Director/Producer – W. Lee Wilder, Screenplay – Bill Raynor, Story – Myles Wilder, Photography (b&w) – William H. Clothier, Music – Manuel Compinsky, Music Supervisor – Alec Compinsky, Optical Effects – Consolidated Film Industries, Makeup – Harry Thomas. Production Company – Planet Filmways.
Peter Graves (Dr Doug Martin), John Merrick (Deneb/Tala), Steve Pendleton (Briggs), James Seay (Colonel Banks), Frank Gerstel (Dr Carl Kruger), Barbara Bestar (Ellen Martin), Skip Menken (Major Clift)
An A-bomb test detonation is conducted at Soledad Flats in Nevada. Afterwards, nuclear scientist Doug Martin flies over the test area to take readings, only for something to cause the plane to go down. The pilot is killed in the crash and Martin believed dead. Martin then inexplicably turns up alive again but with no memory of what happened and a mysterious surgical scar on his chest. He becomes obsessed with finding out when the next atomic bomb test is going to be held. The military become concerned about his mental health and take him off active duty. He breaks into a colleague’s office and steals the information about the tests. The FBI apprehends him as he tries to return to the crash site. Under a sodium pentothal injection, Martin reveals that following the plane crash he was revived from the dead by aliens from the planet Astron Delta. With their sun about to go nova, the aliens want to colonise the Earth. They are planning to harness the energy from the atomic bomb tests to create giant-size animals to wipe out humanity. Martin has been hypnotised and sent back to find when the next bomb test is to go off. The military regard Martin’s story as crazy. In remembering what happened, Martin realises there is a way to destroy the aliens and struggles to stop them.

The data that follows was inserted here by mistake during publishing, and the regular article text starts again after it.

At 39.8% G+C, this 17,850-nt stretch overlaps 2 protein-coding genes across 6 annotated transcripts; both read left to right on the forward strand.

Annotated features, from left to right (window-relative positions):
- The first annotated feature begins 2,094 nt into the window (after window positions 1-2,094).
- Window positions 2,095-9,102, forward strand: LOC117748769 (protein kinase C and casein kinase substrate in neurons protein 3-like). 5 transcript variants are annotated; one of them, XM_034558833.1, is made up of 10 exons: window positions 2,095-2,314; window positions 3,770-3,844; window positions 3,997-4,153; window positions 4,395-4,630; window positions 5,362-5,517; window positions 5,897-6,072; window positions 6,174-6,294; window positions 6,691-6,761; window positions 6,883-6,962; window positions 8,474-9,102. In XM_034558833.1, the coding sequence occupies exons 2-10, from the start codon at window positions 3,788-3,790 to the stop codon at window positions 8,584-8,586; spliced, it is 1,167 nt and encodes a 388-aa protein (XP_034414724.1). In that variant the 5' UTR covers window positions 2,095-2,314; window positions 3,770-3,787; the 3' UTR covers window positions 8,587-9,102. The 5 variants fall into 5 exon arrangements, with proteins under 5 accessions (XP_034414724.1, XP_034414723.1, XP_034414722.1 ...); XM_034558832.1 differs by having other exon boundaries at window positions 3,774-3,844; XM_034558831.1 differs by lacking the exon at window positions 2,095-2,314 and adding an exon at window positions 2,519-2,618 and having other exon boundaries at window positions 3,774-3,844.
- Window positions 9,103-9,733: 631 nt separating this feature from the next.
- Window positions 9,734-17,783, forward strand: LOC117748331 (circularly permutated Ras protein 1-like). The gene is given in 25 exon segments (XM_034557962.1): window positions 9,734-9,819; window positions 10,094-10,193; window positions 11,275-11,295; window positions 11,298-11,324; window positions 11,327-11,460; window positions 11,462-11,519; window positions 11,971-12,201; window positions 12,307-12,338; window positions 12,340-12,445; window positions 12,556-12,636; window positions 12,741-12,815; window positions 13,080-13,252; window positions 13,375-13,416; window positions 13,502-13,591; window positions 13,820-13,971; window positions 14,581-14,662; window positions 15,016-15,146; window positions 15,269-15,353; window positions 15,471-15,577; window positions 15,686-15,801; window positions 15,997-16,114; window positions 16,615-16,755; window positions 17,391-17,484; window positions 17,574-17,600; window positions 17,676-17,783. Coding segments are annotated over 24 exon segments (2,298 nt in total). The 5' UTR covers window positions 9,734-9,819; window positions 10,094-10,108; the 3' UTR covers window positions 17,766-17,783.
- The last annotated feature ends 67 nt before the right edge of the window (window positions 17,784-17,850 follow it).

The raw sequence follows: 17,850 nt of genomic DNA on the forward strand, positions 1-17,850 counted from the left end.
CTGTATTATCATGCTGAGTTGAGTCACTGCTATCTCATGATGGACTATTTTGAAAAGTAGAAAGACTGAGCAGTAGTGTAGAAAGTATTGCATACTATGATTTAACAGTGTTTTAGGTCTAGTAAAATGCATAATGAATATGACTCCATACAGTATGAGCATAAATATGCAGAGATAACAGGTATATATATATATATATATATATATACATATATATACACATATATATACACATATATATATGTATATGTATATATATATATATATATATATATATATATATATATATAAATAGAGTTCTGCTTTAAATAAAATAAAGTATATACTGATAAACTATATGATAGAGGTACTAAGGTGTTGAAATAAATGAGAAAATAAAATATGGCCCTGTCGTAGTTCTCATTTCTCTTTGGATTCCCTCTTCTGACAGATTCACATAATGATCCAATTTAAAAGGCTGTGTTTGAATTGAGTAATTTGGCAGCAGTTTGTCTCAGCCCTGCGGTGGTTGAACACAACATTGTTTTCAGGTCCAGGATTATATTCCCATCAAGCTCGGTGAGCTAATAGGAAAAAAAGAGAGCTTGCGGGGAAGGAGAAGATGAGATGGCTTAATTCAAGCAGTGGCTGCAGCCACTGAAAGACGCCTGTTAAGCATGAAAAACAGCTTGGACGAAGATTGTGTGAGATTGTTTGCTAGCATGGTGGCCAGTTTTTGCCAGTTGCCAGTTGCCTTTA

Killers from Space is one of the first genuine B-budget alien invader cheapies of the 1950s. It was made by W. Lee Wilder, the lesser known older brother of the famous Billy Wilder, director of classics like Double Indemnity (1944), The Lost Weekend (1945), Sunset Blvd. (1950) and Some Like It Hot (1959). The brothers were immigrants from Europe but W(ilhelm) Lee Wilder’s career as a director never attained the fame of Billy’s.
W. Lee Wilder had made a handful of decent crime films in the 1940s but then formed the Planet Filmways production company, seeking to jump aboard the new 1950s SF boom. Throughout his career, Wilder was stuck down at the poverty row end of the spectrum where he made a number of science-fiction and horror cheapies including The Phantom from Space (1953), The Snow Creature (1954), Fright (1957), The Man Without a Body (1957), Bluebeard’s Ten Honeymoons (1960) and The Omegans (1969).
Killers from Space is a peculiar mix of most of the themes that were dogging science-fiction around the time. It is an alien invader film and touches upon the themes of alien mind control that were just becoming a big thing that same year in the likes of It Came from Outer Space (1953) and Invaders from Mars (1953). (Interestingly enough, Killers from Space prefigures the themes of alien abduction and alien implants that became a big thing in real-life UFO mythology in the 1980s).
It also tries peculiarly to straddle both the alien invader and the atomic threat film, in particular the atomic monster movie that became all the fashion after The Beast from 20,000 Fathoms (1953), and also came out earlier the same year. Surprisingly, it is also a G-Man thriller of sorts for a while. In fact, the entire first half of the film seems to resemble more a 1940s crime thriller with FBI pursuing a suspect suspected of stealing atomic secrets, during which time there is nothing at all happening that classifies it as a science-fiction film.
In all regards, Killers from Space is routine. W. Lee Wilder generates almost nothing in the way of suspense during the chase sequences. The film loses credibility altogether once it introduces the ridiculous looking aliens in hooded boiler suits and with ping-pong ball eyes and shaggy eyebrows, looking for all the world like they are wearing mass-produced joke store masks. Wilder valiantly tries to obtain some effect by sinisterly underlighting them but the ludicrousness of their look sinks the film. He also tosses in a completely unconvincing array of optically enlarged lizards, mantises, beetles and spiders to represent the atomic monsters.
Full film available online here:-